The Bito type of state, in contrast with that of the Hima, was established in Bunyoro, which for several centuries was the dominant political power in the region. Bito immigrants displaced the influential Hima and secured power for themselves as a royal clan, ruling over Hima pastoralists and Hutu agriculturalists alike. No rigid caste lines divided Bito society. The weakness of the Bito ideology was that, in theory, it granted every Bito clan member royal status and with it the eligibility to rule. Although some of these ambitions might be fulfilled by the Bunyoro king's (omukama) granting his kin offices as governors of districts, there was always the danger of coup d'état or secession by overambitious relatives. Thus, in Bunyoro, periods of political stability and expansion were interrupted by civil wars and secessions.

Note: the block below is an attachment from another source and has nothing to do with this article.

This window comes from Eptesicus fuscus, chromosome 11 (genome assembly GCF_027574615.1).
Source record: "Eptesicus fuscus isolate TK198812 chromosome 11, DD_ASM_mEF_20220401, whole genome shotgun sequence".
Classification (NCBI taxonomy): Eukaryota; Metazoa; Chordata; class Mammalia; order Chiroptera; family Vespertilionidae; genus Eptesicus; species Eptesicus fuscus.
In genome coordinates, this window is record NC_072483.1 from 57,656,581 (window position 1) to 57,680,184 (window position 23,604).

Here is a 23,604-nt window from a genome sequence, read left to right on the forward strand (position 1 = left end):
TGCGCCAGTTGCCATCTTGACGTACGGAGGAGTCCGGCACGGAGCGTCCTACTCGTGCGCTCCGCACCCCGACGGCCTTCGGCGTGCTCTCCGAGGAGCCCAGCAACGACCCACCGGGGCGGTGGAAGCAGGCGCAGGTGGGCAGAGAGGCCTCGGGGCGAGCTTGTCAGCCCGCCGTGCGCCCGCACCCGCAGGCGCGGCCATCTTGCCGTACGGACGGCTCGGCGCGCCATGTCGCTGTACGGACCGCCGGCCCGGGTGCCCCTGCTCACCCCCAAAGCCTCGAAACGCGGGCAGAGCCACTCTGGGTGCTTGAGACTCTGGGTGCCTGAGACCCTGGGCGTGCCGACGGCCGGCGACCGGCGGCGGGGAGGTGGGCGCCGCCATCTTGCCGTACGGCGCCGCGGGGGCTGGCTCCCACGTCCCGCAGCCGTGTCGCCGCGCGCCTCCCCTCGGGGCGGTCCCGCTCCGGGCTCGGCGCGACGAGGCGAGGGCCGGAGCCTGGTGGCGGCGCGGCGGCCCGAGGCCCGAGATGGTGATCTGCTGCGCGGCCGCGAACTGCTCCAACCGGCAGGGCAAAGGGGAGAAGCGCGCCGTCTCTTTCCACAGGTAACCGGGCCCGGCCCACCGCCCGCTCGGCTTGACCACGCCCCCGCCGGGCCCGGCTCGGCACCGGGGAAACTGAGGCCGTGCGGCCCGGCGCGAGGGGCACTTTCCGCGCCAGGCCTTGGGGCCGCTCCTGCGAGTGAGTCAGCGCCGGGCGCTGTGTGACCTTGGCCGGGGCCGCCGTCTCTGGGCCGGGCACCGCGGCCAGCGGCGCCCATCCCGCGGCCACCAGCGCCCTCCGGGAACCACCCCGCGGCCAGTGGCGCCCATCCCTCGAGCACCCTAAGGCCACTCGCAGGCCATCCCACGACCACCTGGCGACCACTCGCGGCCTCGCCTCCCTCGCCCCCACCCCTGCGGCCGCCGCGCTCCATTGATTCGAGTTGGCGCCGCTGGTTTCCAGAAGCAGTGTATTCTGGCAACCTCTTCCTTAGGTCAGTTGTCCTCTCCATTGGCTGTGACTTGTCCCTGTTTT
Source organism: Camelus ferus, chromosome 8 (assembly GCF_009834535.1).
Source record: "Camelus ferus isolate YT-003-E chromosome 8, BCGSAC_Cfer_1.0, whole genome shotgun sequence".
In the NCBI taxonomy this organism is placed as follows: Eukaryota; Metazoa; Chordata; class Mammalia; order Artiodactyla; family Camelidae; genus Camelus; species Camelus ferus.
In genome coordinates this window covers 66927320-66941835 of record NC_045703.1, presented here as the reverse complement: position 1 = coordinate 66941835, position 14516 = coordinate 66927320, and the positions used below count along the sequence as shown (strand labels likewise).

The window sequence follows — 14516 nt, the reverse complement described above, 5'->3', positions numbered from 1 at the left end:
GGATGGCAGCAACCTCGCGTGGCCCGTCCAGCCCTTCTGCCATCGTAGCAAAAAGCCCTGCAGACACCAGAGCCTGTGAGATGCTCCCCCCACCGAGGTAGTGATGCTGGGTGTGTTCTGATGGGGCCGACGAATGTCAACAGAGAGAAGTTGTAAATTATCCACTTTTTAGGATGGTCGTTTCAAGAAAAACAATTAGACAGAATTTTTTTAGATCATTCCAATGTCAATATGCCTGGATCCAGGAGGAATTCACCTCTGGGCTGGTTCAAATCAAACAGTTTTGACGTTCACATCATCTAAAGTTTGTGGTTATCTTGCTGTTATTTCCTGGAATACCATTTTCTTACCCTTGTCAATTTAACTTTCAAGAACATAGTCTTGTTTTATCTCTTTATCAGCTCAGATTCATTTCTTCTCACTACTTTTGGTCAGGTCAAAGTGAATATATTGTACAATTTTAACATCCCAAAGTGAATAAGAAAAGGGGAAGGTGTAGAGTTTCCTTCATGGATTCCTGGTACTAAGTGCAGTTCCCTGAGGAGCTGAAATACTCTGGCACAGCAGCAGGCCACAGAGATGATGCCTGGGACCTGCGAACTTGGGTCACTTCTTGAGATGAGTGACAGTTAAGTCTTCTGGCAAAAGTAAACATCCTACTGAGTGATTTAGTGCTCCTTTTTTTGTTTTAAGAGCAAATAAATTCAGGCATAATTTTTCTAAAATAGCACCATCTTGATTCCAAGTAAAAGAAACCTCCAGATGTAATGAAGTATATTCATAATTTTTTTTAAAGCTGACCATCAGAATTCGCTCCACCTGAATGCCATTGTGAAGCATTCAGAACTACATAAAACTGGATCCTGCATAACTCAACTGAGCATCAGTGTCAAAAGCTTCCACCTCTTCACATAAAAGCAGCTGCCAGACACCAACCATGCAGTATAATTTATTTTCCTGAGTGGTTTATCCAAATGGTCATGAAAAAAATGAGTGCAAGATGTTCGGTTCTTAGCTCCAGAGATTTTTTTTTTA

The third type of state to emerge in Uganda was that of Buganda, on the northern shores of Lake Victoria. This area of swamp and hillside was not attractive to the rulers of pastoral states farther north and west. It became a refuge area, however, for those who wished to escape rule by Bunyoro or for factions within Bunyoro who were defeated in contests for power. One such group from Bunyoro, headed by Prince Kimera, arrived in Buganda early in the fifteenth century. Assimilation of refugee elements had already strained the ruling abilities of Buganda's various clan chiefs and a supraclan political organization was already emerging. Kimera seized the initiative in this trend and became the first effective king (kabaka) of the fledgling Buganda state. Ganda oral traditions later sought to disguise this intrusion from Bunyoro by claiming earlier, shadowy, quasisupernatural kabakas.